Tuesday, October 4, 2011
Lola and the Boy Next Door by Stephanie Perkins
September 29, 2011; Dutton
Budding designer Lola Nolan doesn’t believe in fashion . . . she believes in costume. The more expressive the outfit -- more sparkly, more fun, more wild -- the better. But even though Lola’s style is outrageous, she’s a devoted daughter and friend with some big plans for the future. And everything is pretty perfect (right down to her hot rocker boyfriend) until the dreaded Bell twins, Calliope and Cricket, return to the neighborhood.
When Cricket -- a gifted inventor -- steps out from his twin sister’s shadow and back into Lola’s life, she must finally reconcile a lifetime of feelings for the boy next door. (courtesy of Goodreads)
Stephanie Perkins has created a formula for the perfect romance novel. Part of me wonders if she actually has a physical formula written down. Why? Because Lola and the Boy Next Door has so many of the same elements that made Anna and the French Kiss wonderful. The comparisons between Anna and the French Kiss and Lola and the Boy Next Door aren't obvious. You have to carefully break each book down into elements: setting, very well developed secondary characters, flawed but lovable main characters, conflict, squeal-inducing romance. On the surface, the two books are very different, but if you read carefully, you'll notice a lot of things in common. Part of me is disappointed by the formulaic feel. But another part is really impressed. Stephanie figured out just what makes a romance novel work and how to take significantly different plots and characters and fit both into the formula.
Lola makes and breaks this book for me. I love Lola's vivacity. I love how she is an accomplished seamstress and is obsessed with costumes. Her costumes make her personality shine while also masking a deep-seeded insecurity. She is also stubborn, self-righteous, and quick to jump to conclusions. A fairly normal teen. Overall, she is a more engaging character than Anna. I'll address my problems with her in the conflict section.
Cricket. I can't say his name without a little squeal. What a fabulous guy! He's as nice as can be. Awkward and nerdy. A little insecure. Very patient. I love that, despite being a freshman in college, he's more "boyish" than many of the typical YA "men."
Conflict: Three's a crowd. In Anna, Etienne's girlfriend was the conflict. In Lola, it's Lola's boyfriend. Lola is dating Max, a hip, indie rockstar in his early 20s. This is the main problem I had with Lola. Not that her relationship wasn't written well. Rather, I spent a good portion of the book wanting to use said book to slap Lola upside the head. Lola and Max exemplify why teenage girls should not date older guys. Lola loses herself around Max. She hero-worships him. If Max told her that she doesn't look good in pink, she'd throw away every pink outfit she had, even if it was her favorite color. I see why she likes him - he's sexy, charming, and talented. But Max is a jerk - controlling, self-righteous, arrogant. The type of guy who thinks it's cool to mold a young girl into what he wants her to be. Lola isn't old enough or self-confident enough to recognize that for a long time. I thought Lola's relationship with her boyfriend was very realistic, but it was hard to read.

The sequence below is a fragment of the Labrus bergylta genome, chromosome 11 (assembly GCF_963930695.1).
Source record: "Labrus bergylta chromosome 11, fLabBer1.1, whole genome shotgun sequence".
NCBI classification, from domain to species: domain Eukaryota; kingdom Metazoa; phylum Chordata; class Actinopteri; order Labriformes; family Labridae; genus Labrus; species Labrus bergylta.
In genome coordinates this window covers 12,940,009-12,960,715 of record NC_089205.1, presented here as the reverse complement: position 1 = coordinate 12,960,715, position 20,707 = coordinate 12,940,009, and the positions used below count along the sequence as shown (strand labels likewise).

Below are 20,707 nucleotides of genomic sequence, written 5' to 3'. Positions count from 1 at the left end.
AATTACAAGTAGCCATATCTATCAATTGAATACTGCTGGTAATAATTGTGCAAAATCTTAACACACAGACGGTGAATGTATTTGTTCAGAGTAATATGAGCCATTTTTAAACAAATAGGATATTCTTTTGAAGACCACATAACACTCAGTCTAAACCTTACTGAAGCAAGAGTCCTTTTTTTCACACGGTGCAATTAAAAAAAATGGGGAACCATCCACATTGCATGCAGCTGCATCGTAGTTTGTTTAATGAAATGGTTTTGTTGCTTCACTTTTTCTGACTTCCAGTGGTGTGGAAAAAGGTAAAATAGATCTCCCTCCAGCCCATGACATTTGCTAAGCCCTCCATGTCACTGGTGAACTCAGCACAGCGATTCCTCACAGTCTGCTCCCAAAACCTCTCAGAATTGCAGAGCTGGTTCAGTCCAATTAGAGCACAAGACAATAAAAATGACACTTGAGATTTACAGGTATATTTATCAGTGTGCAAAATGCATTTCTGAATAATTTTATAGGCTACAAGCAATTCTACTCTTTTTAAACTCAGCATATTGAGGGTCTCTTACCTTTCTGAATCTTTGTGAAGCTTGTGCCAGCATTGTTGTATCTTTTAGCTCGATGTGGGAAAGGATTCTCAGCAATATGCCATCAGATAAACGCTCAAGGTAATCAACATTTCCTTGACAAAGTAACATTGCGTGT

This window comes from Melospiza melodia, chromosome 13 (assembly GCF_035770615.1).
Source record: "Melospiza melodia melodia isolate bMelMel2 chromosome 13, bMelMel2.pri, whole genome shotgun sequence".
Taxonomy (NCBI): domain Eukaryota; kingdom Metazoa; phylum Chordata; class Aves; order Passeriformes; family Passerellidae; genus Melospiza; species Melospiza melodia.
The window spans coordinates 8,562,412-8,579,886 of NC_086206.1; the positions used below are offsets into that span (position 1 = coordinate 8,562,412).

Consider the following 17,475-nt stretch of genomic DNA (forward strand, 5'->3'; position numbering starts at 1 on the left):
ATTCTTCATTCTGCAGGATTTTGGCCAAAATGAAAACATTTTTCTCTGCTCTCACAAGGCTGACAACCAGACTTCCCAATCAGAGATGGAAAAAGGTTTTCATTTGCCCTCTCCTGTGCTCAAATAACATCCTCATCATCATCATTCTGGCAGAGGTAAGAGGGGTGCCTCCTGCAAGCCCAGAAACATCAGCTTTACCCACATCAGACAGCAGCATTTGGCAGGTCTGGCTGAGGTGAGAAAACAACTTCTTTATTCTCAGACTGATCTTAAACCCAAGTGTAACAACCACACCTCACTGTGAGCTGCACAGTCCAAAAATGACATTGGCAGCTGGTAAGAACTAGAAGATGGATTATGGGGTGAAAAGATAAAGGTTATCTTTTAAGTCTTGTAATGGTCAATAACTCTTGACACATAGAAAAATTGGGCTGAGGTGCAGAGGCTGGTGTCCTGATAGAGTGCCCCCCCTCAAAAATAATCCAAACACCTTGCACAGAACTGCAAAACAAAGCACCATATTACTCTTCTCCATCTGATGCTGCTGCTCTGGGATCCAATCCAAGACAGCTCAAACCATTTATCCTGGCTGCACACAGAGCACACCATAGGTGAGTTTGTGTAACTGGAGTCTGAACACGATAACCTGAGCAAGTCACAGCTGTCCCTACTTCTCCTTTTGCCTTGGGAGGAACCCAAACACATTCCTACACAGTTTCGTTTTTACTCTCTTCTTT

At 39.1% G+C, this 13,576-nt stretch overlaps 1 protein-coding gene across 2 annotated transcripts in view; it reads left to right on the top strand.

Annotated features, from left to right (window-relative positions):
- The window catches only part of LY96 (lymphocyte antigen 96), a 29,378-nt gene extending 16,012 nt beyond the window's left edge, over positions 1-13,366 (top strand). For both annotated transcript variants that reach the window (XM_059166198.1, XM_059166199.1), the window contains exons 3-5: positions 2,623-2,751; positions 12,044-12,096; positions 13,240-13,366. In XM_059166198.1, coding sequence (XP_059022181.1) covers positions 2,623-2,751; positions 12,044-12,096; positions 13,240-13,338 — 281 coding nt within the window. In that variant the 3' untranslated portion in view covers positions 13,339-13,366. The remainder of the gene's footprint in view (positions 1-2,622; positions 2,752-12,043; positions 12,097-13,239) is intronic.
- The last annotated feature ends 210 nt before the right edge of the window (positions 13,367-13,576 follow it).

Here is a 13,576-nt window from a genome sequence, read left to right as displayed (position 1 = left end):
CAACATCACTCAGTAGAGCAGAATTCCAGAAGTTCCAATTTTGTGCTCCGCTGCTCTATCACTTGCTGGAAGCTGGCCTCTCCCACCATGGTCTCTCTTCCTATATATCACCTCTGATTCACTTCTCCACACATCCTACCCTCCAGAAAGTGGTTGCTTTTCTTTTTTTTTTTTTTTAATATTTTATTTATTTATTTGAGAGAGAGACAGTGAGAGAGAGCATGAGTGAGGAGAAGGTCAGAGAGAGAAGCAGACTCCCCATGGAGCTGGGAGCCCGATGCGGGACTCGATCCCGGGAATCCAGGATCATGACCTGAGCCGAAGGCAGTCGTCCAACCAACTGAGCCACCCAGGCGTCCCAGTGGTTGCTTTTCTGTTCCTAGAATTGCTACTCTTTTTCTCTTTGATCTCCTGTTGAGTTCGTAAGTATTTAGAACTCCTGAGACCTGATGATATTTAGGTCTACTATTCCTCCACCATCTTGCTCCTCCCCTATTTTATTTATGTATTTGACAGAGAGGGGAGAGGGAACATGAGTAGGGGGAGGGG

Well Developed Secondary Characters: Anna focused on friends, as one expects in a boarding school setting. The strongest characters in Lola are her parents: her dads Nathan and Andy and her mom Norah. This is the first book I've read where a character's parents were gay. I loved how their "differentness" wasn't a plot point in Lola. They were fabulous parents who happened to be gay. Nathan and Andy are attentive dads, funny, caring, thoughtful, and have raised Lola to shine. I loved how close Lola was to her parents. Lola's ne'er-do-well biological mother easily could have been a flat, loser character, but we see that she is neither good nor bad. There are also good friend characters. Lola's best friend Lindsay was fabulous. Funny, loyal, and quirky yet she avoided the crazy best friend stereotype. I also found Calliope, Cricket's twin sister, to be a layered, if not likable character.
Romance: Just as sweet as in Anna! The perfect mixture of friendship and passion. We get to know each character before anything happens. Unlike most YA novels, we witness the build-up. No insta-love. Technically, Lola and Cricket have had a thing for each other their whole lives, but their relationship slowly changes from a stand-off, to friendship, to romance. It feels like something that could actually occur in real life. I like that the romance isn't entirely hot and heavy. It's sweet and touching more than anything else.
Companion: Stephanie Perkins understands the definition of a companion novel! Anna and Etienne are characters in Lola. But it's not a disguised sequel. They add another layer to the story. The book would function fine without them, but it's better because they're there. They never try to steal Lola and Cricket's thunder.
Setting: Love the San Francisco setting. It doesn't have the depth that Paris did in Anna, but Lola highlights some of the quirky sides of San Francisco that you don't normally see.
If I had to choose between Lola and the Boy Next Door and Anna and the French Kiss, I'd probably choose Anna. I like Lola better than Anna, but I like Etienne a little better than Cricket (is that blasphemy?). I love how Lola and Anna feel very similar yet entirely different. Lola and the Boy Next Door is a sweet story with fun characters, fabulous romance, and a great plot that will immediately hook you. Just like Lola the girl, Lola and the Boy Next Door is glowing neon and full of life.